Practice Problems for Test 1
Econ 3200  Introduction to Econometrics
Spring 2010
Cornell University
Prof. Molinari
This practice problems have two parts totaling 100 points. I will maintain the same structure for
the Test 1 that I am preparing for your class. The exam will be a CLOSED BOOK exam. However,
useful formulas will be provided on pages 4+. Calculators are permitted °but graphing calculators
are prohibited. You will have 75 minutes
to complete the exam. SHOW ALL your work as partial
credit will be given. Answers without explanations might NOT be given (full) credit even if they
are correct.
Part I: Short Answer (20 points, 4 points each)
In a few sentences, brie±y de²ne/describe the following. Use formulas if you think they will make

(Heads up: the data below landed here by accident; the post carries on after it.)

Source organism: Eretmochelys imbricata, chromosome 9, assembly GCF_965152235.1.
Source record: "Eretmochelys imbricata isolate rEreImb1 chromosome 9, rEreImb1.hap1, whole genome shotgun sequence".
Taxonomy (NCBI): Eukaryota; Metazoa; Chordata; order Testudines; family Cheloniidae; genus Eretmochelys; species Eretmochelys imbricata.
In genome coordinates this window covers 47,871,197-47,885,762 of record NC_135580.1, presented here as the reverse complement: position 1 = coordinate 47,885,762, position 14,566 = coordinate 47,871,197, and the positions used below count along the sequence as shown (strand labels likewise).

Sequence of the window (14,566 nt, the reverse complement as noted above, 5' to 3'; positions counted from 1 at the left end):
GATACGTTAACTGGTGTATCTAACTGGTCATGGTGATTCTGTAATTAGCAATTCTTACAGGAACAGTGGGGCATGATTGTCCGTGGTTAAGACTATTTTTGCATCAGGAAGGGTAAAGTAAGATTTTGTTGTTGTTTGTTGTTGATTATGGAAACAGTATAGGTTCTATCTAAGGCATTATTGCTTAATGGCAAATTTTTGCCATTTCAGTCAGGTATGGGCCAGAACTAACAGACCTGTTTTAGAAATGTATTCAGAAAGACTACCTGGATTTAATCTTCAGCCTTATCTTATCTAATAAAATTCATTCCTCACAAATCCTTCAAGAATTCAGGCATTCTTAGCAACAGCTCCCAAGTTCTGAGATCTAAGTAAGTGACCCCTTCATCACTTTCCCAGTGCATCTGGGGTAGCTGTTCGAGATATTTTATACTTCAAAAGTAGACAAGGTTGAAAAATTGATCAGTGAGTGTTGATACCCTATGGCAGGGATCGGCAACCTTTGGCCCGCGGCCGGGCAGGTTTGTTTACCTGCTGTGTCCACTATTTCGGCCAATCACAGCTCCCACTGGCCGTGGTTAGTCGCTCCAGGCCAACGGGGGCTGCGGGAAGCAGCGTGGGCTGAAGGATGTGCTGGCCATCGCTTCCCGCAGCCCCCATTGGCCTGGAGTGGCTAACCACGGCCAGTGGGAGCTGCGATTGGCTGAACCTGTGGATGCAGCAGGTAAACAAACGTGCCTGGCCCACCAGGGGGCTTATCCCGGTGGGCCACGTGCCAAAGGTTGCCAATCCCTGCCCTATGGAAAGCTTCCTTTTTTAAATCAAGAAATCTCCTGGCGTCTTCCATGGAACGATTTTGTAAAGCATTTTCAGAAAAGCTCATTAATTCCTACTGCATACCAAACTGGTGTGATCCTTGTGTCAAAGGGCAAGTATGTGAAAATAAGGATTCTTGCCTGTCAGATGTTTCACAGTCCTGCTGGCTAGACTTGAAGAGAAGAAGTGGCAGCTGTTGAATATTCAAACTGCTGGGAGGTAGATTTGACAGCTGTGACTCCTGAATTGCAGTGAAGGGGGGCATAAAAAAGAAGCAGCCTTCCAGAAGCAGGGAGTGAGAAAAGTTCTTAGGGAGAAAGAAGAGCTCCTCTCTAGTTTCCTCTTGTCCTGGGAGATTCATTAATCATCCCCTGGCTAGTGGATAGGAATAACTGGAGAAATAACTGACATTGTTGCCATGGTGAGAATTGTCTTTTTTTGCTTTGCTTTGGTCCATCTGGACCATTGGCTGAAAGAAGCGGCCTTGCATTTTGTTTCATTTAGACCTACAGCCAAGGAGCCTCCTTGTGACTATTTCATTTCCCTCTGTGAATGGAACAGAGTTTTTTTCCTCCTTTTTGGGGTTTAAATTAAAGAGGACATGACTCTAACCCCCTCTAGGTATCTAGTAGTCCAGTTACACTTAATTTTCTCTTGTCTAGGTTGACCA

your answers more precise, but a formula without a written explanation is not an acceptable answer.
a) Convergence in Probability (i.e.
p
lim
)
b) Least Squares Estimator
c) Con²dence Interval (nonrejection region)
d) Unbiased Estimator
e) Gauss Markov Theorem
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Part II: 2 Long Questions, 80 Points (40 points each)
1. (40 points) All else equal, we would expect people with greater ability to earn higher wages.
A common but crude measure of ability is results of IQ tests.
This question explores the
relationship between IQ test scores and hourly wages.
Let
ln(
wage
)
denote the natural
logarithm of hourly wages. Let
ln(
IQ
)
denote the natural logarithm of IQ. Using a random
sample of 935 people, the following regression model estimates were obtained using OLS.
(Standard errors for each estimate are given in parentheses.)
ln(
wa
b
ge
i
)
=
°
1
:
87
+
0
:
75 ln(
IQ
i
)
R
2
= 0
:
067
(0
:
42)
(0
:
091)
Assume for now that Assumptions SLR.1SLR.5 hold.
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 Spring '08
 NEILSEN
 Econometrics, Least Squares, Normal Distribution, Regression Analysis, regression model, Yi

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